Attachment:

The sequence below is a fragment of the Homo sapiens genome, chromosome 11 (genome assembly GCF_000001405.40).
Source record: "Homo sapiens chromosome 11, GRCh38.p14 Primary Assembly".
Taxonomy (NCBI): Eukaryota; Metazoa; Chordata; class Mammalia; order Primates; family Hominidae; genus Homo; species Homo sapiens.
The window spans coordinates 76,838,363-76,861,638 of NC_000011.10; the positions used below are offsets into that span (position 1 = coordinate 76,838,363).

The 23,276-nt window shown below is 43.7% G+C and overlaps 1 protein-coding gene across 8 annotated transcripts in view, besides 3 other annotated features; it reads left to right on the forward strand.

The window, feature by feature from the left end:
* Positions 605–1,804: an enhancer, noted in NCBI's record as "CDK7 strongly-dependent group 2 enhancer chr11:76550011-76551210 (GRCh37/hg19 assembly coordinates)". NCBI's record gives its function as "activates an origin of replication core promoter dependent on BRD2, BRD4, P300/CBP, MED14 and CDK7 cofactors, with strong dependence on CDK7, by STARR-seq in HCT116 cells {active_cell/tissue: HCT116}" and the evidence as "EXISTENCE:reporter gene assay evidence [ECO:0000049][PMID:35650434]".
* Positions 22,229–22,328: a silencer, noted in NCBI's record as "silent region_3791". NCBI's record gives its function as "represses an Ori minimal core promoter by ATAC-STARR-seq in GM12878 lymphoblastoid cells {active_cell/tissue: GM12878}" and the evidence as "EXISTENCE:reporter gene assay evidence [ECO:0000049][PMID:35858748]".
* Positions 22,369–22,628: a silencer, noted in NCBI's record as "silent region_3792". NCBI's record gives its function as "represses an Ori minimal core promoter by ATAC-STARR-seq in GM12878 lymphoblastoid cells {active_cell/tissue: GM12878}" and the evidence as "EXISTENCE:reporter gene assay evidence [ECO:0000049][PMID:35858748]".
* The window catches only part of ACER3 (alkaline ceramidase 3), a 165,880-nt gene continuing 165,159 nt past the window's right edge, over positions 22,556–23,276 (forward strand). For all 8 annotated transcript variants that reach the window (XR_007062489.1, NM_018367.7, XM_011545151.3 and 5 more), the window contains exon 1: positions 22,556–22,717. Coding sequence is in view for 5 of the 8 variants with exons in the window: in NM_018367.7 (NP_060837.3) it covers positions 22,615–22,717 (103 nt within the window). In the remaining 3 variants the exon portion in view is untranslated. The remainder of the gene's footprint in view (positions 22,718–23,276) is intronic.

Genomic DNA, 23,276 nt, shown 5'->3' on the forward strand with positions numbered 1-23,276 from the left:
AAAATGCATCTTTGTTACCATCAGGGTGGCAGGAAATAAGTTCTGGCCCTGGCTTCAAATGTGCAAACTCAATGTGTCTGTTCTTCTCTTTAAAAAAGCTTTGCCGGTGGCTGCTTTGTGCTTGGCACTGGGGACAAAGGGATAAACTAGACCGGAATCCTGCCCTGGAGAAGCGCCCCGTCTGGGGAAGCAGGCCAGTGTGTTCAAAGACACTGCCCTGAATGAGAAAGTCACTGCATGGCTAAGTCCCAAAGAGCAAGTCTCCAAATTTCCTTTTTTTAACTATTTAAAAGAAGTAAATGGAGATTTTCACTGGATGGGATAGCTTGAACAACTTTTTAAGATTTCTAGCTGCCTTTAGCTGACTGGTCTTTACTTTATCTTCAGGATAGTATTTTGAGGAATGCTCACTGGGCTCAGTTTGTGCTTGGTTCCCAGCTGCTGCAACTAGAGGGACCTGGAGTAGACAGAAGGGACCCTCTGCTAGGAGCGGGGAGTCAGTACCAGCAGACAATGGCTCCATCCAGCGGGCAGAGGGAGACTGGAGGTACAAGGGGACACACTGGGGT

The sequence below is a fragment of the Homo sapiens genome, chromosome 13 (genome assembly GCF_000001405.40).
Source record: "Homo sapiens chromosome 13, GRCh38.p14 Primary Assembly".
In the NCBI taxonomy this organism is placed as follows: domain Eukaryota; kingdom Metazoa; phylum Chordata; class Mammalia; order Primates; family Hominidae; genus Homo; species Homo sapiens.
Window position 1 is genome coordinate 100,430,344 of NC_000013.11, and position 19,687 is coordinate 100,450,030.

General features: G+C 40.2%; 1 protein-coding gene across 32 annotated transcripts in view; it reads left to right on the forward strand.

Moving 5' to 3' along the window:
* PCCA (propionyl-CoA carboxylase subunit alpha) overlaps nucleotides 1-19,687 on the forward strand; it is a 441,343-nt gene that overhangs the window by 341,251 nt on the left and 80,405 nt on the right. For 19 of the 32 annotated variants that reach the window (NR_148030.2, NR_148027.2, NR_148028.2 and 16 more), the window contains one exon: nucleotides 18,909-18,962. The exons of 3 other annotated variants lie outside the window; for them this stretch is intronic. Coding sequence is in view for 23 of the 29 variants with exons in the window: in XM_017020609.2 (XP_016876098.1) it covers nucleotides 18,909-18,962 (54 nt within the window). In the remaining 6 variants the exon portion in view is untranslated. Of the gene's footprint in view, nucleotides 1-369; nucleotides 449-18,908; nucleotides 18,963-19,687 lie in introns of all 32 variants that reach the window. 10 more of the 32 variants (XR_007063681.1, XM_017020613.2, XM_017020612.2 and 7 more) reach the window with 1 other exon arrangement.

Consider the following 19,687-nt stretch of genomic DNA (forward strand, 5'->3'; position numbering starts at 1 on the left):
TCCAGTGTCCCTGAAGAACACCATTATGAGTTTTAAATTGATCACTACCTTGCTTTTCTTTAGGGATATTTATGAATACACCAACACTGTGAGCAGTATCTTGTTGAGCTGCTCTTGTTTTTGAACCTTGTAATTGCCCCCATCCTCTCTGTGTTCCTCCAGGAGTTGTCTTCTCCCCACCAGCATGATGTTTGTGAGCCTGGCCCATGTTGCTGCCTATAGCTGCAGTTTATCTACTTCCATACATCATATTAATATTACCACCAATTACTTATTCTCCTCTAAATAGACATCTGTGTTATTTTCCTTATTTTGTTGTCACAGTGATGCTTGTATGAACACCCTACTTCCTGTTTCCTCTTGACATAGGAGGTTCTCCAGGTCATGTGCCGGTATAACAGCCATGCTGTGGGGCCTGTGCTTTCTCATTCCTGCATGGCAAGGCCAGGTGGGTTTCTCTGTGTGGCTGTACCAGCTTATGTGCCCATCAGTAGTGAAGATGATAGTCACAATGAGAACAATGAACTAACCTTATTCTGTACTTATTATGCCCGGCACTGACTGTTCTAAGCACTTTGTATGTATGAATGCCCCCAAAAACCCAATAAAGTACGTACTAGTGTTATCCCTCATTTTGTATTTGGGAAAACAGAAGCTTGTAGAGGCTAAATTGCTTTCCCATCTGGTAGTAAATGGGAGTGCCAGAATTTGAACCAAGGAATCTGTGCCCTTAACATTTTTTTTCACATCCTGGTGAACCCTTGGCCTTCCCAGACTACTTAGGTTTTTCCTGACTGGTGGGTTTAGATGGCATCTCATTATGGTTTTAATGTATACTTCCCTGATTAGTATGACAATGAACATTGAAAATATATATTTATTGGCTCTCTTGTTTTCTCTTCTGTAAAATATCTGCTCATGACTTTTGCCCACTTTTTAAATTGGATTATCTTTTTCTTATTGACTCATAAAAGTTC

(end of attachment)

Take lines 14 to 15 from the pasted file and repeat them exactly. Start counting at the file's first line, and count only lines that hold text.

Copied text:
Source record: "Homo sapiens chromosome 13, GRCh38.p14 Primary Assembly".
In the NCBI taxonomy this organism is placed as follows: domain Eukaryota; kingdom Metazoa; phylum Chordata; class Mammalia; order Primates; family Hominidae; genus Homo; species Homo sapiens.